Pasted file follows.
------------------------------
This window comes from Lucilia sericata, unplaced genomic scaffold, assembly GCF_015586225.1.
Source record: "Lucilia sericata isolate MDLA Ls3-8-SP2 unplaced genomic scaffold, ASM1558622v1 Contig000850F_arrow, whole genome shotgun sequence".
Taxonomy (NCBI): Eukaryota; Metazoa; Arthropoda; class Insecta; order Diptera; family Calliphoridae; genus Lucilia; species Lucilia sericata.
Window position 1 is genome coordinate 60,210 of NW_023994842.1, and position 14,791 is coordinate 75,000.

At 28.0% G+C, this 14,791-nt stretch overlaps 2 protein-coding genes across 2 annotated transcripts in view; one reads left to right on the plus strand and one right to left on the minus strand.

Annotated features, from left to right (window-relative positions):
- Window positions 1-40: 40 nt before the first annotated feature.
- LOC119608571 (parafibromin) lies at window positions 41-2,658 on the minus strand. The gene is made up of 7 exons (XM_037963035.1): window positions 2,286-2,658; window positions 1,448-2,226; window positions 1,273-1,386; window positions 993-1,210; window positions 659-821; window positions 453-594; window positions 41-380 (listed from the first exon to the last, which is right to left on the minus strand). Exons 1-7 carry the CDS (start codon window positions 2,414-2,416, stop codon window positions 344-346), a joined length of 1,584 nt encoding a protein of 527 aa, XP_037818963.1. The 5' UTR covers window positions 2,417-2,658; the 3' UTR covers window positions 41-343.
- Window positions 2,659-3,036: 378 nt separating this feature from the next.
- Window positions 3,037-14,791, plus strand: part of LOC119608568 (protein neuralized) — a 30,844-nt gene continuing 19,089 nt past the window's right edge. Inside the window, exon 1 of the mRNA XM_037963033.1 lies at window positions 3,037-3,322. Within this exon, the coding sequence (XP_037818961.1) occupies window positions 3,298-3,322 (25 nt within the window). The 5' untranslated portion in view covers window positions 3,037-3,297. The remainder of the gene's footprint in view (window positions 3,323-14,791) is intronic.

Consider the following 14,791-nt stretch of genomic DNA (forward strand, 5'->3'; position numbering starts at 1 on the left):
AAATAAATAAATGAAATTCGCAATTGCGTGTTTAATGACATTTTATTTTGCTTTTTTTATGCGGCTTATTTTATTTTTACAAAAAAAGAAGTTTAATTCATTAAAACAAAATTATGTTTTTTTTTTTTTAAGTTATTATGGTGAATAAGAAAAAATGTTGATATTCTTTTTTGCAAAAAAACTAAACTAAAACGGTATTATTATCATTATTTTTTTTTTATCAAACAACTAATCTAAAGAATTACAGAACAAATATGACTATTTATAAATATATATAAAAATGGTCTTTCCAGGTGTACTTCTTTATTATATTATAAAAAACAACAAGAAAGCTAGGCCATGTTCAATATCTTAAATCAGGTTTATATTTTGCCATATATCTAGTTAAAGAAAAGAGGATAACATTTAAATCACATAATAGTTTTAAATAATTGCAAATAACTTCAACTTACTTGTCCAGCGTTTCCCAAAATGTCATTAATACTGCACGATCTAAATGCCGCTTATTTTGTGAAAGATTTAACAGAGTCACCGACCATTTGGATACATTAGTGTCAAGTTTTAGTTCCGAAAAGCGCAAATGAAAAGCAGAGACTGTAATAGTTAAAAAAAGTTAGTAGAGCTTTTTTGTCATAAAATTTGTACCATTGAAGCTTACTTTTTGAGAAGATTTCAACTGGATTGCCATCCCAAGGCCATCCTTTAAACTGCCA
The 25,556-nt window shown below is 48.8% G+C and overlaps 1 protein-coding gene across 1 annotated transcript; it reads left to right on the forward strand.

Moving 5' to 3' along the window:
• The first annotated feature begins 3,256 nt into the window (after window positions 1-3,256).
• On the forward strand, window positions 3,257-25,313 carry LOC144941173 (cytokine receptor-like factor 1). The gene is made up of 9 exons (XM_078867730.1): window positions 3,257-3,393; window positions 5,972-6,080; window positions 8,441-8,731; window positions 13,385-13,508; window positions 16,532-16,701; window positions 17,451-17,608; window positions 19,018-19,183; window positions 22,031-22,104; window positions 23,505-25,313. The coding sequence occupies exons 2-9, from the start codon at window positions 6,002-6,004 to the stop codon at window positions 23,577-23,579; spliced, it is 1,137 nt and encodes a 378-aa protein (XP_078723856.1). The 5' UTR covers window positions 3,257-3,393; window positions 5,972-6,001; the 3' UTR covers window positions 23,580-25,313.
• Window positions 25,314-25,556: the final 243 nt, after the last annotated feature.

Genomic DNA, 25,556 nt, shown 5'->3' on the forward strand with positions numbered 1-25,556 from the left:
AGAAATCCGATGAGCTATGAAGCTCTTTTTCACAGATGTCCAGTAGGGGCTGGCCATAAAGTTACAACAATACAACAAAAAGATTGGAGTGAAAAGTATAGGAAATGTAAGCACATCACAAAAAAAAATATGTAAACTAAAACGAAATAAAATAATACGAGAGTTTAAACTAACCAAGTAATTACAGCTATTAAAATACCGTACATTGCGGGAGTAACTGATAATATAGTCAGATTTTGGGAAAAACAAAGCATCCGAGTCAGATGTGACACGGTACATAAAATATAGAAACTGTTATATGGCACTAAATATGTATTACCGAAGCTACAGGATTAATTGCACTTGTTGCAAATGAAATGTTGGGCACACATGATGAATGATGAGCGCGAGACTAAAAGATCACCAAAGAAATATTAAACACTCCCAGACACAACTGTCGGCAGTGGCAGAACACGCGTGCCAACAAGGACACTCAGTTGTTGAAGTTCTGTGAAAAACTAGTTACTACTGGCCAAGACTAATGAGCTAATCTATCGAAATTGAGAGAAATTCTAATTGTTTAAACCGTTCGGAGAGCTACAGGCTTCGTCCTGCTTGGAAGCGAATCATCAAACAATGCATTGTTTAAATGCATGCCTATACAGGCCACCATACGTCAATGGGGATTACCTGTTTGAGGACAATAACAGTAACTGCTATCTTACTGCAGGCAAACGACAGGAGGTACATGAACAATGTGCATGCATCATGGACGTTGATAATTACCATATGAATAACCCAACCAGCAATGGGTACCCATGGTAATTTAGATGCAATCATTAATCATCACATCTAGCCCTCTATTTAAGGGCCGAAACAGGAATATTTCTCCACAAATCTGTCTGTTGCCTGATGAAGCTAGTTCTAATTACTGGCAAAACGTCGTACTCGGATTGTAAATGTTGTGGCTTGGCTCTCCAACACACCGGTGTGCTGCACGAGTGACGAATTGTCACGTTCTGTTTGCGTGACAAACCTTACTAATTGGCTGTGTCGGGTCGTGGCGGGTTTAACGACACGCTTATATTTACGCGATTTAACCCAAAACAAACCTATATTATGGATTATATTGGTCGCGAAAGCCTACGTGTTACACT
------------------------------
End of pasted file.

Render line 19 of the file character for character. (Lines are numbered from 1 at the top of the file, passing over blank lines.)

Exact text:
AGAAATCCGATGAGCTATGAAGCTCTTTTTCACAGATGTCCAGTAGGGGCTGGCCATAAAGTTACAACAATACAACAAAAAGATTGGAGTGAAAAGTATAGGAAATGTAAGCACATCACAAAAAAAAATATGTAAACTAAAACGAAATAAAATAATACGAGAGTTTAAACTAACCAAGTAATTACAGCTATTAAAATACCGTACATTGCGGGAGTAACTGATAATATAGTCAGATTTTGGGAAAAACAAAGCATCCGAGTCAGATGTGACACGGTACATAAAATATAGAAACTGTTATATGGCACTAAATATGTATTACCGAAGCTACAGGATTAATTGCACTTGTTGCAAATGAAATGTTGGGCACACATGATGAATGATGAGCGCGAGACTAAAAGATCACCAAAGAAATATTAAACACTCCCAGACACAACTGTCGGCAGTGGCAGAACACGCGTGCCAACAAGGACACTCAGTTGTTGAAGTTCTGTGAAAAACTAGTTACTACTGGCCAAGACTAATGAGCTAATCTATCGAAATTGAGAGAAATTCTAATTGTTTAAACCGTTCGGAGAGCTACAGGCTTCGTCCTGCTTGGAAGCGAATCATCAAACAATGCATTGTTTAAATGCATGCCTATACAGGCCACCATACGTCAATGGGGATTACCTGTTTGAGGACAATAACAGTAACTGCTATCTTACTGCAGGCAAACGACAGGAGGTACATGAACAATGTGCATGCATCATGGACGTTGATAATTACCATATGAATAACCCAACCAGCAATGGGTACCCATGGTAATTTAGATGCAATCATTAATCATCACATCTAGCCCTCTATTTAAGGGCCGAAACAGGAATATTTCTCCACAAATCTGTCTGTTGCCTGATGAAGCTAGTTCTAATTACTGGCAAAACGTCGTACTCGGATTGTAAATGTTGTGGCTTGGCTCTCCAACACACCGGTGTGCTGCACGAGTGACGAATTGTCACGTTCTGTTTGCGTGACAAACCTTACTAATTGGCTGTGTCGGGTCGTGGCGGGTTTAACGACACGCTTATATTTACGCGATTTAACCCAAAACAAACCTATATTATGGATTATATTGGTCGCGAAAGCCTACGTGTTACACT